Bennington County 4-H seeks alumni for reunion
BENNINGTON — If you are a former 4-H member, leader or agent from Bennington County, the Bennington County 4-H Foundation would like to hear from you.
For more than a century Bennington County 4-H has been providing programming to local youths, ages 5 to 18. To help recognize this milestone, the foundation would like to invite 4-H alumni to join them for a reunion banquet this fall. Additional events will be held next year, some of which will provide an opportunity for alumni to celebrate with current 4-H members.
"We are eager to hear about the local history of 4-H from the people who lived it," Joe Hall, a Bennington resident and foundation board member, said in a media release. "We hope that people will come to the reunion with their scrapbooks and stories and share the difference that 4-H has made in their lives."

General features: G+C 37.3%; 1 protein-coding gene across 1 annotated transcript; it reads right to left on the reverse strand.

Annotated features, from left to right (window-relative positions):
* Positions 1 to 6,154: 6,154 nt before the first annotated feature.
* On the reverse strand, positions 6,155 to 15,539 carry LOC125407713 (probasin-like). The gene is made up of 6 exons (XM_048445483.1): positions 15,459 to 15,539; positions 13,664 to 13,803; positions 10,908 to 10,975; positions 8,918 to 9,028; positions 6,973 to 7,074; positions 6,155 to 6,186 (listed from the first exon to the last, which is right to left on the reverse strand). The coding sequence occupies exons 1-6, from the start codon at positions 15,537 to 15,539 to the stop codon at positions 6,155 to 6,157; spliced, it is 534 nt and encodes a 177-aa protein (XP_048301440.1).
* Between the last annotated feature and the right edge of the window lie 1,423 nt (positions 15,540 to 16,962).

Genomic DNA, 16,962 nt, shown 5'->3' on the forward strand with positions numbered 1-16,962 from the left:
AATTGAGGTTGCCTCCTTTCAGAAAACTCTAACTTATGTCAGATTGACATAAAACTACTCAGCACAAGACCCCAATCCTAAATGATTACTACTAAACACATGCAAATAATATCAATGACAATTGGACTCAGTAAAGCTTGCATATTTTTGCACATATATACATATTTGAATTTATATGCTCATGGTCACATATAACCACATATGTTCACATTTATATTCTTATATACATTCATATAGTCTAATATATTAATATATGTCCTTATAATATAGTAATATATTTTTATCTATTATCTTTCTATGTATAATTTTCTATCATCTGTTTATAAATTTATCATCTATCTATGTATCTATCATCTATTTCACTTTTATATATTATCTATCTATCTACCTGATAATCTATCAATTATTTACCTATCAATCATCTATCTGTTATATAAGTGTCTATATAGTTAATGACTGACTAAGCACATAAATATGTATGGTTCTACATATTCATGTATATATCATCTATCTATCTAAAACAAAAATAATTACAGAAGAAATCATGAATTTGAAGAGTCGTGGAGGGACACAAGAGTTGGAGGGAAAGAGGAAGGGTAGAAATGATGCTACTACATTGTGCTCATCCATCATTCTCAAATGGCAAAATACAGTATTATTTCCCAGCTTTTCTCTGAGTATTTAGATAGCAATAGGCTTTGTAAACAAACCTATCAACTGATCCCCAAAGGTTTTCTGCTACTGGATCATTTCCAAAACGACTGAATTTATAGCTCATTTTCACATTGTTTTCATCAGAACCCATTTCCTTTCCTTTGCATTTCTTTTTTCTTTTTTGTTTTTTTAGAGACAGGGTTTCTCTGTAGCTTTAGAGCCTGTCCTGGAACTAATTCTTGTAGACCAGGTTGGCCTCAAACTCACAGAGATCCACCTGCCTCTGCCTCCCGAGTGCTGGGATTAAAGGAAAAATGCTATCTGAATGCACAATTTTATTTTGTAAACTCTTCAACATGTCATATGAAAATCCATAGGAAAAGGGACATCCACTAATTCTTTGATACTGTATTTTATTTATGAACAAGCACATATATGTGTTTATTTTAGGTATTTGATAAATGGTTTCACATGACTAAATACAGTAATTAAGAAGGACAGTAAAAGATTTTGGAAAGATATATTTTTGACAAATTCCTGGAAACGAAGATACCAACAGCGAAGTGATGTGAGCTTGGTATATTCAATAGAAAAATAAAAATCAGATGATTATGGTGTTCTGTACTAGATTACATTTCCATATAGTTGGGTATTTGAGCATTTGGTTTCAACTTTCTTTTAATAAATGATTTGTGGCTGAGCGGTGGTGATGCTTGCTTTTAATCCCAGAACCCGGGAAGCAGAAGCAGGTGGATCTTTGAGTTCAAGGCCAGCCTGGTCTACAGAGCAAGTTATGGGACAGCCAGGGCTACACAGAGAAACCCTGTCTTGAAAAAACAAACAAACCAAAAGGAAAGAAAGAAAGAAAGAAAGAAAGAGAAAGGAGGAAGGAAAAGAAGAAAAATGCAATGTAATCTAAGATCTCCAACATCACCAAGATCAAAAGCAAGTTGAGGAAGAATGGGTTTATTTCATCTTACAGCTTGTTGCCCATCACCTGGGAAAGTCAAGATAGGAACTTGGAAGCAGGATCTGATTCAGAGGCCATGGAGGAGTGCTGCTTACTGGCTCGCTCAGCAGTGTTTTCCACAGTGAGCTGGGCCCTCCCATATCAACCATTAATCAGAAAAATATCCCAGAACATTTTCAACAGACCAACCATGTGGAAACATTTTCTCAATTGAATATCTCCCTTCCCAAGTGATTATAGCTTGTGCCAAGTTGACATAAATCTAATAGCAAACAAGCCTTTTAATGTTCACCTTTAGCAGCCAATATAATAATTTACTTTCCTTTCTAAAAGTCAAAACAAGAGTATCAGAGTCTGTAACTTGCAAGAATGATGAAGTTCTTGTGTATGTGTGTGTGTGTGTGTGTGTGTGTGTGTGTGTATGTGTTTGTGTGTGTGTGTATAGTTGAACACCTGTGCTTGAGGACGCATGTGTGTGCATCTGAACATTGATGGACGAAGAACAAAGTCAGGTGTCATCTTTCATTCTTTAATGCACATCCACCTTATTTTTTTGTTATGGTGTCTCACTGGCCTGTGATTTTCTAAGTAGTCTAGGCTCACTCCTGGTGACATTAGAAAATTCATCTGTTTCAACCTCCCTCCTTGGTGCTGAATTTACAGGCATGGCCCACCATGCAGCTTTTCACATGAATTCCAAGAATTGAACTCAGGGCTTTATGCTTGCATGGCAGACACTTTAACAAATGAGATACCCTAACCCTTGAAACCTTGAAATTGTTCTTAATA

To be placed on the mailing list for invitations to the reunion (place and date to be determined), other events and the quarterly county 4-H newsletter, send your name, mailing address, phone number and email address to email@example.com by May 31. Indicate your affiliation, including your club name and years active.The first youth agricultural club in the country was founded by A. B. Graham in Clark County, Ohio, in 1902, and was called The Tomato Club. Additional clubs were established across the country in the next decade, and by 1912, were known as 4-H clubs.4-H got it start in Vermont in 1914 under the leadership of Elwin L. Ingalls. Within two years 5,000 kids were enrolled in 80 clubs in 65 towns, including some in Bennington County, which hired its first 4-H agent, Martha Pratt, in 1919. Projects for boys included corn, potatoes, maple sugaring, poultry, lamb and calf production while girls learned bread baking, sewing, handicrafts, gardening and other domestic skills.In 1923 Marion Hardy, Bennington County 4-H agent from 1921 to 1945, founded Ondawa 4-H Camp in Sunderland. Camp activities focused on outdoor recreation, crafts, nature and the fourth "H" of 4-H, health, where campers learned about good nutrition and disease prevention. The weekly fee was $5 although eggs and potatoes were often accepted as part of the fee."Over the past 100 years, 4-H has evolved nationally and locally," Kimberley Griffin, the University of Vermont Extension 4-H educator for Bennington County, said. "While the organization's original offerings — agriculture, animal husbandry and homemaking — are still very much at the heart of what 4-H offers young people today, our program in Bennington County has so much more."We also have projects in fiber arts, shooting sports, leadership and public speaking skills. In 2019 we added two STEM (Science, Technology, Engineering and Mathematics) programs, LEGO robotics and K'nex Engineering."Bennington County 4-H clubs include the Green Leaf 4-H Club, Arlington; and Green Mountain Gallopers 4-H Club and Pownal Valley 4-H Sharpshooters Club, both in Pownal. More than 60 4-H'ers currently are enrolled in clubs with additional youths participating in after-school, in-school programming and special interest 4-H activities.Those interested in learning more about 4-H should contact Griffin at 802-773-3349, ext. 276, or firstname.lastname@example.org.
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